John Cohen recalls the time that the New Lost City Ramblers were scheduled to appear there with Maybelle Carter. At the last moment, Maybelle and her daughters were called away to appear on the new TV show Hootenanny! Ed and the Ramblers were upset to say the least, but Maybelle called to say she was sending a solo act replacement: Johnny Cash. “. . . so he came in that first weekend, and he’d make these huge ‘moves’. . . he’d just come from playing some big stadiums. Then, he’d just put the autoharp on a little chair, hunch over, and sing like Maybelle. It was astounding. . . .”
The audiences at the Ash Grove could be very demanding. Often the front row of seats would be filled with the area’s finest musicians, soaking in every nuance of the performance. Usually, the good performers responded with outstanding shows. Afterwards the late folks and hangers-on headed around the corner down Fairfax Ave. to Canters’ Deli for sandwiches and insults from the hard-boiled, late-night waitresses.
But the Ash Grove wasn’t just a music club. The variety of the acts there guaranteed that there was going to be tension, since the club bridged the vast deserts between social groups, from collegiate folk types to blue collar workers to country folks to young urban blacks and back again. Ed Pearl’s leftist politics often rubbed people the wrong way, but for him, those ideas tied together all the disparate elements of the music business, the performers, the audience, and the roots of the music itself. While Ed may have started the club with an emphasis on commercial folk groups, such as The Limelighters, Barbara Dane, Bud & Travis, etc., he soon broadened his horizons after being exposed to the music and ideas of Mike Seeger, John Cohen, and Tom Paley.
The Ash Grove was a “school” in many forms. Ry Cooder took guitar lessons from Tom Paley there, for example. There were weekly classes in folk instruments, but more important, perhaps, was the fact that traveling groups were invited to play the club for a week or longer, rather than just a night or weekend. That meant that band members were very likely to be hanging out at the club with nothing better to do than trade ideas with the local musicians who were struggling to learn the basics of old time, country, blues, and bluegrass. Friendships were made between artists and audiences that would have been impossible in other circumstances. I remember sharing a bill with Fred McDowell from Mississippi. Fred and I shared accommodations at Ed’s old beach house at Malibu. We’d get “home” around 3AM. Fred would insist that I get to bed because I “needed the sleep” while he stayed in the kitchen, easing his homesickness by playing some slide blues on his guitar.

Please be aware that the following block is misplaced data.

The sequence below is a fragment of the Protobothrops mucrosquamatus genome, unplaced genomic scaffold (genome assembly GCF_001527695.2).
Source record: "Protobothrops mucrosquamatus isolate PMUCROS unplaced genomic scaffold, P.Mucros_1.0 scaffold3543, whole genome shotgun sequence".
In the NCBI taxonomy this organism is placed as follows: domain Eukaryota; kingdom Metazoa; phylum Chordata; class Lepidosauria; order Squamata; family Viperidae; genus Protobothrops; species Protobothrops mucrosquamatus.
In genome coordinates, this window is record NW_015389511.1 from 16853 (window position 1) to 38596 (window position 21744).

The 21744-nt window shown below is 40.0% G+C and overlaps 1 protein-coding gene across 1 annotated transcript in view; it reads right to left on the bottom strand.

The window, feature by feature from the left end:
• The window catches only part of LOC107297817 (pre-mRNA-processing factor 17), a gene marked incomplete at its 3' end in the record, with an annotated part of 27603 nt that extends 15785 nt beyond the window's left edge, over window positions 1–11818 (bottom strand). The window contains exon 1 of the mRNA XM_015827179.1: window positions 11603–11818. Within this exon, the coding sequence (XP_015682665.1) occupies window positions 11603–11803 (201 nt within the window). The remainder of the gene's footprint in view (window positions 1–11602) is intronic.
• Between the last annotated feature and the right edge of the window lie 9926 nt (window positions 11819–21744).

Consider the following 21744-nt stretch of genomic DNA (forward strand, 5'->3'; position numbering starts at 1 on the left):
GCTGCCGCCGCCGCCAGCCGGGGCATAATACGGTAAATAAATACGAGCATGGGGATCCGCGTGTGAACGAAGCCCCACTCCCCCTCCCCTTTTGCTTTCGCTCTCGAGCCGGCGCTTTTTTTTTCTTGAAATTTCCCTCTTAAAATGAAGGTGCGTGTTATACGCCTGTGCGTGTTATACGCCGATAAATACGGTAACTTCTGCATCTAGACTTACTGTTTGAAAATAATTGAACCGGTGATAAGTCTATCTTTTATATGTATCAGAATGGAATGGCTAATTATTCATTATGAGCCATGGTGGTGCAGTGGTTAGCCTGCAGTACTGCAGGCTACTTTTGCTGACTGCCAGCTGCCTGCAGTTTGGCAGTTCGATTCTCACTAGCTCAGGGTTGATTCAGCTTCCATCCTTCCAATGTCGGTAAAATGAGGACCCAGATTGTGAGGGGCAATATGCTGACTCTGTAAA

Shady Grove. Bill Monroe & the Blue Grass Boys at the Ash Grove. May 1963.
Interview with Ed Pearl-February, 1996
Peter: Let’s talk about old-time music at the Ash Grove. You had some really wonderful people appear there over the years. How did you get those people out here?
Ed: It’s really very straightforward. In 1959 my [former] partner, Kate Hughes [Rinzler], who was a magnificent, wonderful dancer, studied that summer with Martha Graham. We went to the very first Newport Folk Festival in ’59. I had business [in New York]. When I got to NY I met with Kate, John [Cohen], Mike [Seeger], and Tom [Paley]. We talked about them coming out. I would say that the primary motivating force, the group that transmitted the literature, the music, the love of the music, was the New Lost City Ramblers-period. They and Pete [Seeger] brought all these artists to me. I was totally open to anything and the Ramblers opened my eyes to the vast range of the music. I realized that they were just the perfect group, they told jokes that were actually funny, they were appealing to a potentially mass audience, and they respected the values, the musical values, and the full range of the lives of the people that they were talking about. They integrated the music and the culture.
It was different than what Pete did. What Pete does is to take a common theme and put his own banjo style on it. The Ramblers did, in a way, what was the exact opposite. That’s not to put down Pete at all, it was just that he was not part of the tradition-he’s created his own in a way.
And they brought all those people. Mike would call me on the phone and say: “Here’s Ernest Stoneman, he’s got a job in Berkeley and he wants to come out.” And the answer of course, was yes. The Ramblers came again and again and again, and we became good friends very quickly.
The Ramblers turned me on to most of the great country and bluegrass bands. In 1960, the very first time that Mike and John came out, Mike asked me if I would like to go and hear a real hillbilly band, a bluegrass band. He took me out to a little bar in Burbank and introduced me to the Country Boys. I invited them to play based on what I heard-I realized they were wonderful. To me, what was important was that they were as young as the audience in the Ash Grove. So in a way, it would be them playing to their peers. And it really worked-they had a fantastic impact.